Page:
The prior art has also turned to providing additives or injections into the fuel supply in the hopes of providing a chemical compound that would codeposit with carbon, facilitate lower ignition temperatures, and thereby provide more convenient oxidation of the carbon. Two problems are presented by such application mode: (a) the additives used heretofore have not only presented consistent problems of solubility in the fuel supply, but also are unstable over normal usage periods to maintain solubility; and (b) the inability to codeposit in a form that is effective to promote depression of the ignition temperature to a level that would accommodate exhaust temperatures reached during frequent driving cycles.
For example, in U.S. application Ser. No. 585,964, filed Mar. 5, 1984, assigned to the assignee of this application (the disclosure of which is incorporated herein by reference), a teaching is made of a way to utilize copper and lead as additives to the fuel supply to reduce the soot oxidation temperature. The additive formulation consisted of adding 0.25 gm/gal of fuel in the form of copper napthanate and 0.5 gm/gal of fuel as lead in the form of tetraethyl lead. Although the formulation as added to the fuel supply was effective in reducing the ignition temperature of soot, it was found that the liquid additive formulation was extremely unstable in diesel fuel and required an eloborate on-board additive dispensing system to make it suitable for the vehicular applications. In addition, lead additives are toxic and pose serious problems relating to regulations for their use in diesel fuel in the United States. More importantly, reductions in ignition temperatures to levels experienced in ordinary engine operation was not achieved and the oxidation process was not necessarily sustainable when the particles were ignited.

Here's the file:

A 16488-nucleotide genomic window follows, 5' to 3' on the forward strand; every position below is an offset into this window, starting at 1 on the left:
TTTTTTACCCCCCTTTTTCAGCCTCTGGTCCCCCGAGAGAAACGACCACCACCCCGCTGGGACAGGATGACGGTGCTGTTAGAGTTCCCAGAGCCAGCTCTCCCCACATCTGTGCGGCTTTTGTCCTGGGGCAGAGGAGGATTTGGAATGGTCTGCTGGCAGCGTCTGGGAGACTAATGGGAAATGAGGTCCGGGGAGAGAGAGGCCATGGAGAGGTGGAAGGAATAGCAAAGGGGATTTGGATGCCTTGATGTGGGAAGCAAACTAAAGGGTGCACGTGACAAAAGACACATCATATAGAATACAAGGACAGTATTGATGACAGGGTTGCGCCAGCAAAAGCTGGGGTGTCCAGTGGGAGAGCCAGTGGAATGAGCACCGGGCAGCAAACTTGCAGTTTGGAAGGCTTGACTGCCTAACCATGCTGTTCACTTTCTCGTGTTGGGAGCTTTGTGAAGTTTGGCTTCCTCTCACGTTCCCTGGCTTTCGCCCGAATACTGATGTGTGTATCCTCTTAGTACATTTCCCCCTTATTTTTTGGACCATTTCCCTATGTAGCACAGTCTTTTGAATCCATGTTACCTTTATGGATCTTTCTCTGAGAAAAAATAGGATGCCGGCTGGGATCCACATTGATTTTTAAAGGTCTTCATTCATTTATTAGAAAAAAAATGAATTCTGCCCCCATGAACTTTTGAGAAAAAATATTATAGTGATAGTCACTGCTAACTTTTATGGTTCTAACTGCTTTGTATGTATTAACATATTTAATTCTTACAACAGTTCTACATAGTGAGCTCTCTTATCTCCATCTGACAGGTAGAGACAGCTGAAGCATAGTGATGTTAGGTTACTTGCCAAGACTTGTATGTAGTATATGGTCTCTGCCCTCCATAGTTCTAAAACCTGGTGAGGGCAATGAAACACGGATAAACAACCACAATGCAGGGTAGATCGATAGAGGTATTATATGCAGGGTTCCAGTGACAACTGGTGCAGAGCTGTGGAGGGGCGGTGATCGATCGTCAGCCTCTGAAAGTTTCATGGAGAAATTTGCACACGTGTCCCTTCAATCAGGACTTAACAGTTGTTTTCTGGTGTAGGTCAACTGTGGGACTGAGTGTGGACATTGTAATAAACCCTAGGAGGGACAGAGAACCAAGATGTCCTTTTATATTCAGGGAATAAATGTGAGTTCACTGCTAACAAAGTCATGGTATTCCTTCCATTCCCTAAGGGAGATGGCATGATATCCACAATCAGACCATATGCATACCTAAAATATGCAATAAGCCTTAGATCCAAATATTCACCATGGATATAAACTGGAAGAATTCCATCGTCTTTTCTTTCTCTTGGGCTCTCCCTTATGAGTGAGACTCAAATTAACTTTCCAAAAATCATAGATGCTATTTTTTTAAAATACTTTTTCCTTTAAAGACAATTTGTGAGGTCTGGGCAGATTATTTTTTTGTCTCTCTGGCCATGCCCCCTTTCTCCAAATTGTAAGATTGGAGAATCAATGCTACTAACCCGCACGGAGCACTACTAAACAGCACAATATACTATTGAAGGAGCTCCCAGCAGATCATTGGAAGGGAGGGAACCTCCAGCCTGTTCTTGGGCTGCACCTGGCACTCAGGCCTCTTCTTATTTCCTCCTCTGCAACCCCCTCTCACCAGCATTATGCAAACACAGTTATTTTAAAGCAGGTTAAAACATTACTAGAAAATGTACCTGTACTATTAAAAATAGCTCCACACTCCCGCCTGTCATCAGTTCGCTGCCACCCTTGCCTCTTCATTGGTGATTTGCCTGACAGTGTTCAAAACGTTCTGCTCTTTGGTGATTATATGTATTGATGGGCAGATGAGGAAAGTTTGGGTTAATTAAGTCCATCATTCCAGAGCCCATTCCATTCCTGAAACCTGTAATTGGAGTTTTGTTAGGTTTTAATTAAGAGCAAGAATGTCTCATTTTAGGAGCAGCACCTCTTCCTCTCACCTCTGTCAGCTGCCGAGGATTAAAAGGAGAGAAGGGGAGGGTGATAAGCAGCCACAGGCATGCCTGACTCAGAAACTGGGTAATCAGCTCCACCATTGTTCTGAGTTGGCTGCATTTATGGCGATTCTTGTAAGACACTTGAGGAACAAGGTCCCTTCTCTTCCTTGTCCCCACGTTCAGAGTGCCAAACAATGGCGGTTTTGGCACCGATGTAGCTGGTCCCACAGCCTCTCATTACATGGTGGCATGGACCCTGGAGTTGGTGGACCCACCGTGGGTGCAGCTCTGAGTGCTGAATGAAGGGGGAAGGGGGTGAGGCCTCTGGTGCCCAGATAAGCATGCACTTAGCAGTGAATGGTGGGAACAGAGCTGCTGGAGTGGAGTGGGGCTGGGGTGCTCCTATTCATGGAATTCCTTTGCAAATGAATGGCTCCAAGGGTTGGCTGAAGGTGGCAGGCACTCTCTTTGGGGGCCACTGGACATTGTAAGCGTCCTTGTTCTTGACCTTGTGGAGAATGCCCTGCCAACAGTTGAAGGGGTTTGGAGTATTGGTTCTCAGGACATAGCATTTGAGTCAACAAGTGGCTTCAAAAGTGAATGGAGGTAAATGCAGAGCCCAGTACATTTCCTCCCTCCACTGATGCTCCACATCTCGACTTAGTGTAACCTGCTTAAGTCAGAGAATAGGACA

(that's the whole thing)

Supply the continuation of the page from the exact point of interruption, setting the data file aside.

To solve the solubility problem, U.S. Pat. No. 2,622,671 had long ago proposed that copper salts of alkanoic acids be used to achieve ignition temperature depression in connection with oil burning equipment such as oil burning locomotives, fire-up torches, etc., all using extremely large fuel burning nozzles. The disclosure of the '671 patent describes the copper salts as being of the type having a branch chain acyclic aliphatic carboxylic acids of 5-12 carbon atoms, and in which the carboxyl group is attached to a carbon atom other than the central carbon atom in the longest hydrocarbon chain. These useful copper salts of alkanoic acids were found to be suitable only with oil burners with large nozzles, but would be completely unacceptable in achieving ignition temperature depression in a vehicular particulate trap substantially removed from the burning location and where very small, intricate trap passages are involved with a relatively lower and cooler exhaust flow therethrough. Moreover, soot generation in such large oil burners occurs at a very low pressure environment ( 1.5 bar) and is due to the very low air/fuel ratio allowing the carbon to break down prior to combustion. The environment within a vehicular engine operation is different since the air/fuel ratios are quite large with pressures exceeding 20 bar. In fact, such air/fuel ratios in vehicles can be 80 or more while still obtaining carbon deposits. Still further, the mere use of copper salts of alkanoic acids as an additive to the fuel supply is insufficient to obtain significant ignition temperature depression of soot in a particulate trap of an automotive vehicle, principally because the additive, by itself, does not provide compounds which lay down in a sufficiently fine particle size and spacing to promote catalytic ignition at normal driving conditions.